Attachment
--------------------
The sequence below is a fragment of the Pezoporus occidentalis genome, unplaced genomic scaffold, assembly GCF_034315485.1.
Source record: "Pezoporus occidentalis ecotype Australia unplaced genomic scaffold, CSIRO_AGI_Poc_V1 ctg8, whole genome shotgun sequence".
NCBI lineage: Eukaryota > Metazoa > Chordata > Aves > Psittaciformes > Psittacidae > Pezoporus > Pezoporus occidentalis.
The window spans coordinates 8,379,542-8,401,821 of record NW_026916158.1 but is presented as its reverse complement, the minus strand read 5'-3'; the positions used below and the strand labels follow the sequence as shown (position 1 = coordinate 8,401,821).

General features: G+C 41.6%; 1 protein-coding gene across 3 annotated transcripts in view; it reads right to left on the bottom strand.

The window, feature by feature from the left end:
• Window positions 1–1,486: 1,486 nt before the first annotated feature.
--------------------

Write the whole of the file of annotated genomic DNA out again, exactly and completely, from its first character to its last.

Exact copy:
The sequence below is a fragment of the Pezoporus occidentalis genome, unplaced genomic scaffold, assembly GCF_034315485.1.
Source record: "Pezoporus occidentalis ecotype Australia unplaced genomic scaffold, CSIRO_AGI_Poc_V1 ctg8, whole genome shotgun sequence".
NCBI lineage: Eukaryota > Metazoa > Chordata > Aves > Psittaciformes > Psittacidae > Pezoporus > Pezoporus occidentalis.
The window spans coordinates 8,379,542-8,401,821 of record NW_026916158.1 but is presented as its reverse complement, the minus strand read 5'-3'; the positions used below and the strand labels follow the sequence as shown (position 1 = coordinate 8,401,821).

General features: G+C 41.6%; 1 protein-coding gene across 3 annotated transcripts in view; it reads right to left on the bottom strand.

The window, feature by feature from the left end:
• Window positions 1–1,486: 1,486 nt before the first annotated feature.